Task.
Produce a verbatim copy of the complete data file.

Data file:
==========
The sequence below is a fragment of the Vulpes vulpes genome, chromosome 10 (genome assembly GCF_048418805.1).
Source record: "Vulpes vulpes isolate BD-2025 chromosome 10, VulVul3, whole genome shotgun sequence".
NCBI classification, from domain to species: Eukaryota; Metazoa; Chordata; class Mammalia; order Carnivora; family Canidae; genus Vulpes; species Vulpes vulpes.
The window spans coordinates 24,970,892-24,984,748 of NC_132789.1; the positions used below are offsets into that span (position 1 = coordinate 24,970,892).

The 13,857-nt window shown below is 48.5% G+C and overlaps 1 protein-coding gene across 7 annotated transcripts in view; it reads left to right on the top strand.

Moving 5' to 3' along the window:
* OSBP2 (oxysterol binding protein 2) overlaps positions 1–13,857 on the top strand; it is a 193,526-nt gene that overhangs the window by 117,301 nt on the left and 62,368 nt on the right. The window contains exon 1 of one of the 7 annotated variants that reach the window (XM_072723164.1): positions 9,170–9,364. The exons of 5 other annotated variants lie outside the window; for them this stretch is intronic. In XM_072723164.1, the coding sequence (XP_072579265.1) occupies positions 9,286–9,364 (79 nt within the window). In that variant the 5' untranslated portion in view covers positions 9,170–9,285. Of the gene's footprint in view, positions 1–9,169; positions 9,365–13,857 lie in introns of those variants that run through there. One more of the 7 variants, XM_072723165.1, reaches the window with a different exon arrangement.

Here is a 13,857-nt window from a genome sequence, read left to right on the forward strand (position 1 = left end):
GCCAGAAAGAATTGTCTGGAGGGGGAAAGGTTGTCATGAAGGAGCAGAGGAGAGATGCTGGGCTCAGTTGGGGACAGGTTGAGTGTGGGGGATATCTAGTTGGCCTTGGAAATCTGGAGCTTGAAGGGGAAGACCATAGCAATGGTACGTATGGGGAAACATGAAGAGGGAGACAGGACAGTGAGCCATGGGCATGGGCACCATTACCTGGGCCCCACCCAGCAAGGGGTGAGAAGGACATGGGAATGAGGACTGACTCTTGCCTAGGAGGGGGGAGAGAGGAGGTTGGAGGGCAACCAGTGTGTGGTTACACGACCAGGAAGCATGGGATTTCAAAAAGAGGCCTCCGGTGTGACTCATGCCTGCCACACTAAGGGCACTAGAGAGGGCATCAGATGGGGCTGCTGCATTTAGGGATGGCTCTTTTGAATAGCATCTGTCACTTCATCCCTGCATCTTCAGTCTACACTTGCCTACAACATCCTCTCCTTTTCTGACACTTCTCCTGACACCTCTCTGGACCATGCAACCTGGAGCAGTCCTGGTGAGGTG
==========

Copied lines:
The sequence below is a fragment of the Vulpes vulpes genome, chromosome 10 (genome assembly GCF_048418805.1).
Source record: "Vulpes vulpes isolate BD-2025 chromosome 10, VulVul3, whole genome shotgun sequence".
NCBI classification, from domain to species: Eukaryota; Metazoa; Chordata; class Mammalia; order Carnivora; family Canidae; genus Vulpes; species Vulpes vulpes.
The window spans coordinates 24,970,892-24,984,748 of NC_132789.1; the positions used below are offsets into that span (position 1 = coordinate 24,970,892).

The 13,857-nt window shown below is 48.5% G+C and overlaps 1 protein-coding gene across 7 annotated transcripts in view; it reads left to right on the top strand.

Moving 5' to 3' along the window:
* OSBP2 (oxysterol binding protein 2) overlaps positions 1–13,857 on the top strand; it is a 193,526-nt gene that overhangs the window by 117,301 nt on the left and 62,368 nt on the right. The window contains exon 1 of one of the 7 annotated variants that reach the window (XM_072723164.1): positions 9,170–9,364. The exons of 5 other annotated variants lie outside the window; for them this stretch is intronic. In XM_072723164.1, the coding sequence (XP_072579265.1) occupies positions 9,286–9,364 (79 nt within the window). In that variant the 5' untranslated portion in view covers positions 9,170–9,285. Of the gene's footprint in view, positions 1–9,169; positions 9,365–13,857 lie in introns of those variants that run through there. One more of the 7 variants, XM_072723165.1, reaches the window with a different exon arrangement.

Here is a 13,857-nt window from a genome sequence, read left to right on the forward strand (position 1 = left end):
GCCAGAAAGAATTGTCTGGAGGGGGAAAGGTTGTCATGAAGGAGCAGAGGAGAGATGCTGGGCTCAGTTGGGGACAGGTTGAGTGTGGGGGATATCTAGTTGGCCTTGGAAATCTGGAGCTTGAAGGGGAAGACCATAGCAATGGTACGTATGGGGAAACATGAAGAGGGAGACAGGACAGTGAGCCATGGGCATGGGCACCATTACCTGGGCCCCACCCAGCAAGGGGTGAGAAGGACATGGGAATGAGGACTGACTCTTGCCTAGGAGGGGGGAGAGAGGAGGTTGGAGGGCAACCAGTGTGTGGTTACACGACCAGGAAGCATGGGATTTCAAAAAGAGGCCTCCGGTGTGACTCATGCCTGCCACACTAAGGGCACTAGAGAGGGCATCAGATGGGGCTGCTGCATTTAGGGATGGCTCTTTTGAATAGCATCTGTCACTTCATCCCTGCATCTTCAGTCTACACTTGCCTACAACATCCTCTCCTTTTCTGACACTTCTCCTGACACCTCTCTGGACCATGCAACCTGGAGCAGTCCTGGTGAGGTG